More and more buildings are being billed as having a mixed-use component. This means that instead of only having a single application -- like office or retail -- they combine different applications. You can be in a mixed-use building, or have a mixed-use space. At the same thing, you can find mixed-use spaces in many different types of neighborhoods.
Understanding Mixed-Use Space
Did you visit Lower Manhattan or Downtown Los Angeles around the year 2000? While these neighborhoods were vibrant during the day, around 5:30 PM at night, they emptied out as people went to their homes or to entertainment districts. They're the typical model of a single-use district.
Have you ever worked in a suburban low-rise office building? Odds are that you had to get in your car to get lunch or to work out.
These buildings illustrate the inherent challenge in single-use space. You can do one thing, but to do anything else, you have to leave and find another building.
Mixed-use space means that a single building serves different applications. If you think of neighborhood buildings in cities, where you have a store on the ground level, a doctor's office on the second level, and three floors of flats or apartments, you're picturing a classic example of a mixed-use property. Today, mixed-use spaces come in many flavors. You can find buildings that combine retail with offices, a hotel and, on the highest levels, condominiums. Flex properties put call centers next to regional offices next to warehouse or light assembly operations.
The benefit of a mixed-use space is that you can do more things in a single building. Your employees have places to shop and eat. Because more cities are requiring mixed-use development near transit centers, you might also find that they have better access to public transit than traditional single-use office buildings. With the non-traditional working hours that are common in many companies, the 18- or 24-hour nature of many mixed-use properties also makes them more desirable as a place to work from a convenience, leisure and safety perspective.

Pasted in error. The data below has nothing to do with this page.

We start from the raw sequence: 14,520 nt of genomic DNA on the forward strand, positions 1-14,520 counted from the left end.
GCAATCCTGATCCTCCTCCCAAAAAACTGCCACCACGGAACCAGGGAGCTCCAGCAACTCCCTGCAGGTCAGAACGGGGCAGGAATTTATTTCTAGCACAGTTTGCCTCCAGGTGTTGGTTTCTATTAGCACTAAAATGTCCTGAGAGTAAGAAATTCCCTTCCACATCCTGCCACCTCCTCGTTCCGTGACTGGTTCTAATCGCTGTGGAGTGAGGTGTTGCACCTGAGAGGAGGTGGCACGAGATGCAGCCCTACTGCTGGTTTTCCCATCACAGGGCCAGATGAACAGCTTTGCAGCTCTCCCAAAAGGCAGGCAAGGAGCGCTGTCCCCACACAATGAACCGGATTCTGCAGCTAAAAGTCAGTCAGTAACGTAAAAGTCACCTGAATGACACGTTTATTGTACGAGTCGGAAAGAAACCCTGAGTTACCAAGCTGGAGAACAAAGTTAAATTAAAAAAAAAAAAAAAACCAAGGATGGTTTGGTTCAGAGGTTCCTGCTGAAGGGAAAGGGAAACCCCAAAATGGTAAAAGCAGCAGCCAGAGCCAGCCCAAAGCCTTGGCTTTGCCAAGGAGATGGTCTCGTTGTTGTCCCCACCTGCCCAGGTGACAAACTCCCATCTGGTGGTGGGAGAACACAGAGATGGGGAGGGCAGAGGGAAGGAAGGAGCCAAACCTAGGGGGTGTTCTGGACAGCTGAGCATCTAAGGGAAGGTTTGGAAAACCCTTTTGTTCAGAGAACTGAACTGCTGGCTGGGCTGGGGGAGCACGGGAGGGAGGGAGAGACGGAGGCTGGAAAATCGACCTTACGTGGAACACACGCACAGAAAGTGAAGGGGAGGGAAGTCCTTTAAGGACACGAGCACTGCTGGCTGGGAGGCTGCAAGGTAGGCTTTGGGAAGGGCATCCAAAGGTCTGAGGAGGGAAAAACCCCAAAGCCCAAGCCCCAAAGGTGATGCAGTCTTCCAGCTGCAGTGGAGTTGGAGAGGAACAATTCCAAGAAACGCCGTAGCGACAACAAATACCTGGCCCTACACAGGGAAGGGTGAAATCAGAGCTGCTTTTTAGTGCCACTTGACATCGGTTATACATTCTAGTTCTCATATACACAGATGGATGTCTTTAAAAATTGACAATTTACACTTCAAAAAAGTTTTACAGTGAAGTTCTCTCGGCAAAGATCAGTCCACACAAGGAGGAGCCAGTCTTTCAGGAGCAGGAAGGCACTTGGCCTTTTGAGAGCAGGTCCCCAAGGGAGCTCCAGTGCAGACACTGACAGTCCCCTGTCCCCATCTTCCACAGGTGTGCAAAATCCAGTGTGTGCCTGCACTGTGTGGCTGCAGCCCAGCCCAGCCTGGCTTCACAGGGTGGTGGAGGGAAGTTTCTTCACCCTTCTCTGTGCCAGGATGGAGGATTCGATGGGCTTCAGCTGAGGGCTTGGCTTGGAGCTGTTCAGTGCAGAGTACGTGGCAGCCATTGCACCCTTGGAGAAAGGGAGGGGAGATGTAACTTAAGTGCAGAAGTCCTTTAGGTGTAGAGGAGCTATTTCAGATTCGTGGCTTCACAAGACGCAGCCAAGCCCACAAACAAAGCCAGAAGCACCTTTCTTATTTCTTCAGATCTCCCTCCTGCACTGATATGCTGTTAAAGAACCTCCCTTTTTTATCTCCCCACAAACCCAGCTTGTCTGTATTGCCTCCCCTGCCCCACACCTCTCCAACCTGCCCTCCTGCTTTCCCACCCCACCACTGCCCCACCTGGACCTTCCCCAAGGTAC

While mixed-use properties are definitely desirable, they also involve some trade-offs. One of the biggest ones is that many mixed-use buildings do not have the same appearance as a Class A office tower. They may be mid-rise, and they may not have an expansive multi-story marble-clad lobby. As such, they do not always project the same image as traditional office towers.
Realize that you'll be sharing your building with many different types of tenants. Putting your office right above a coffee shop is convenient. As long as the odors from the roasting and brewing machines under you are properly vented away from your space. You may also have additional types of traffic through the building as people live and play in your building instead of just working there.
Finally, many mixed-use properties have different access to parking. A transit adjacent property might be built with fewer spaces -- which may or may not impact you depending on how your workers get to work. Your employees could also be competing for parking with retail tenants and residential or hotel guests. As you consider one of these properties, it's important to understand how the parking breaks down.
While mixed-use properties have some real trade-offs, they also have real benefits. They're a cornerstone of healthy community development. Workers love their amenities. And they provide easy transportation options. If they fit your company's needs for space, location, and image, they're well worth considering for your next space.
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